FDA to Create New Digital Health Unit

The FDA has announced that it will create a new unit responsible for overseeing digital health products.  According to Bakul Patel, the Associate Center Director for Digital Health at FDA, the agency is working to define “what clinical validation looks like for software,” and will consider creating new premarket approval or clearance procedures for digital health products.

As Patel stated in an interview with Wired, the new unit will aim to keep up with emerging technology that uses artificial intelligence and machine learning to diagnose and treat patients.  Patel noted that this kind of technology creates new and difficult challenges for regulators, who must figure out how to ensure that patients remain safe while keeping up with the increasing complexity and tighter release schedules that these new kinds of software bring.

“We’ve been trying to translate the current regulation paradigm for digital . . . [b]ut what we have today and what we’re going to have tomorrow are not really translatable. We need to take the blinders off, start with a clean sheet of paper.” –Bakul Patel, Associate Center Director for Digital Health, FDA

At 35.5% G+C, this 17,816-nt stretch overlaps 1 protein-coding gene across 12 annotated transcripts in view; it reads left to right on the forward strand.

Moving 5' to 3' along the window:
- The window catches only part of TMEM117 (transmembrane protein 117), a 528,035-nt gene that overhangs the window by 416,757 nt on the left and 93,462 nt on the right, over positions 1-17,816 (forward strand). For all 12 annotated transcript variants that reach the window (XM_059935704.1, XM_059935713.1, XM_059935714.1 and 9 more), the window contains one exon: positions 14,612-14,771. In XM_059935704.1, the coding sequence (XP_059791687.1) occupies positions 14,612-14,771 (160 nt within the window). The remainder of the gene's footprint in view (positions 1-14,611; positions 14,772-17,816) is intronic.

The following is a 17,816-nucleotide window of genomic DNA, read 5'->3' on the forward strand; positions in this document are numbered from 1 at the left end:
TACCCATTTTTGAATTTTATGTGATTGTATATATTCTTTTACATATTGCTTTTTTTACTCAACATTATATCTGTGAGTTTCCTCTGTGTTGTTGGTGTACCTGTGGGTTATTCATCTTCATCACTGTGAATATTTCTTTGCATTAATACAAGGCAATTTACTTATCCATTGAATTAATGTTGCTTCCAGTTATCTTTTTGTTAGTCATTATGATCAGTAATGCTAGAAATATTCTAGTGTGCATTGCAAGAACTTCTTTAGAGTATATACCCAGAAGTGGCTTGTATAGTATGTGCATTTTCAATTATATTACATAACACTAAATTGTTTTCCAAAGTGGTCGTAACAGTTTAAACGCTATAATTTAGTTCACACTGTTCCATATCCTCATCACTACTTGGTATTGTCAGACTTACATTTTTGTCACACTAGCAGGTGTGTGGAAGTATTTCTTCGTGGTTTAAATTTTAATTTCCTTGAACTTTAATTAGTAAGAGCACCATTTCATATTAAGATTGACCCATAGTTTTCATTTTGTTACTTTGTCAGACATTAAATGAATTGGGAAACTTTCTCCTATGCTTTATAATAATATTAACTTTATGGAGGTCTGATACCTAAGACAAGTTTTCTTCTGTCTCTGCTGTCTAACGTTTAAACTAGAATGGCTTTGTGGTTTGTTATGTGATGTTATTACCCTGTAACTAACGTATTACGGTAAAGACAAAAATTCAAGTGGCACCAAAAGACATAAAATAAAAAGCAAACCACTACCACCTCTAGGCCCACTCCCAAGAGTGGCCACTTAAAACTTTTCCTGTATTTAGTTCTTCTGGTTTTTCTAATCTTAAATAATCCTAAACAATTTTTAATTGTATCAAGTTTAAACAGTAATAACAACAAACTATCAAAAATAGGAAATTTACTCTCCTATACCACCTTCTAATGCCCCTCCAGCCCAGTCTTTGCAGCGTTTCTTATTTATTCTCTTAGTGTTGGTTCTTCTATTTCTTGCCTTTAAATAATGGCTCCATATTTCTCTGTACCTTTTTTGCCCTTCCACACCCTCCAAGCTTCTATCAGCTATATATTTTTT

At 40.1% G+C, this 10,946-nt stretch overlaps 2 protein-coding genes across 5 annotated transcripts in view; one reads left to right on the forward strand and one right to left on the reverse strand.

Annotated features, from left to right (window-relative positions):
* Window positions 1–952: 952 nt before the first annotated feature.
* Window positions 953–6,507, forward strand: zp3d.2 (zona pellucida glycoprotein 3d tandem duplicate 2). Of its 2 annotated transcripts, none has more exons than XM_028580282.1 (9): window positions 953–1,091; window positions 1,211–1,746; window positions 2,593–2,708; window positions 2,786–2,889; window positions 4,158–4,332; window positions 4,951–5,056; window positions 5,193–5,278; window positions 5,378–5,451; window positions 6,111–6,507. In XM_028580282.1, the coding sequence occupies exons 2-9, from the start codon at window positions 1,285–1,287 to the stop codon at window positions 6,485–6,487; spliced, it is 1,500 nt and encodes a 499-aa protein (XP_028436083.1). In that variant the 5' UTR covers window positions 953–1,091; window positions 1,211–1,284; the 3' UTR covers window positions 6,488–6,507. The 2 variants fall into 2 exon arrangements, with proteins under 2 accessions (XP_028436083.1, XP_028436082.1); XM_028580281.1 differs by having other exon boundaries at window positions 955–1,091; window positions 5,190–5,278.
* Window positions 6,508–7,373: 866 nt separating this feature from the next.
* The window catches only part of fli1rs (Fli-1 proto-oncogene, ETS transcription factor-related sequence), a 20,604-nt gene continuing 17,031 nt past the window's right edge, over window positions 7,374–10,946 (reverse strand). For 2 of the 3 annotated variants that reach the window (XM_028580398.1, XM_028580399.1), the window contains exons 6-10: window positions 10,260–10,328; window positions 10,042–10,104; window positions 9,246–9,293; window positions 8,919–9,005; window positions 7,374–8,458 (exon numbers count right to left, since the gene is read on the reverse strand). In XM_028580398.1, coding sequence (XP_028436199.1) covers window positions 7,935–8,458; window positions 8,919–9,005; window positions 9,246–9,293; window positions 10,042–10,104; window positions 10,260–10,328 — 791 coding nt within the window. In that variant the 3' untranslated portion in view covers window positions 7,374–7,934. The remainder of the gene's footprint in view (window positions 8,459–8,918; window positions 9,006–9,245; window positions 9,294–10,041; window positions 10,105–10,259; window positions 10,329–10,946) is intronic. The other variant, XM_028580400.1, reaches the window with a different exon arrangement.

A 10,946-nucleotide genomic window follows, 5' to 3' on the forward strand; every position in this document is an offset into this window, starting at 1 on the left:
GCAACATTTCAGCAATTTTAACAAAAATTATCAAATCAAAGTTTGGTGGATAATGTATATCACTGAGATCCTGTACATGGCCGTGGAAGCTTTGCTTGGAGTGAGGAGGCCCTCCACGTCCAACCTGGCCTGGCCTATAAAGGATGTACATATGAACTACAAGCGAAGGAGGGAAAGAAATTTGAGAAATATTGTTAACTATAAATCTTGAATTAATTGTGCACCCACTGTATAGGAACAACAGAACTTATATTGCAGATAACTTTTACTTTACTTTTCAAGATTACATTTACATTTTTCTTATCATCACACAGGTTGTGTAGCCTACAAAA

Wired reports that Patel is working to develop new models for testing and approving digital health products.  Patel told Wired that “the idea is to get safe products to market faster, by having people compete on excellence rather than compliance.”  One way the FDA might do this is by providing faster review with lower scrutiny for manufacturers with a long track record of safety and compliance.

According to FierceHealthcare that the new digital health unit will be part of the FDA’s Center for Devices and Radiological Health.  While the new unit won’t be officially open until October, hiring of key staff is underway.  Wired notes that the unit will be funded by the Medical Device User Fee program.

Nathan Reeves
Nathan Reeves is an associate in our Seattle office. He practices intellectual property law, with an emphasis on litigation. Mr. Reeves received his Bachelor's degrees from Walla Walla University, where he also conducted research in materials science. Mr. Reeves received his J.D. from Harvard Law School, where he worked as a clinical intern in the school's Cyberlaw Clinic and as Managing Editor of the Harvard Journal of Law & Public Policy. Mr. Reeves joined the firm in 2015. He has experience representing clients in fields ranging from software and web services, to satellite communications, to media and entertainment.
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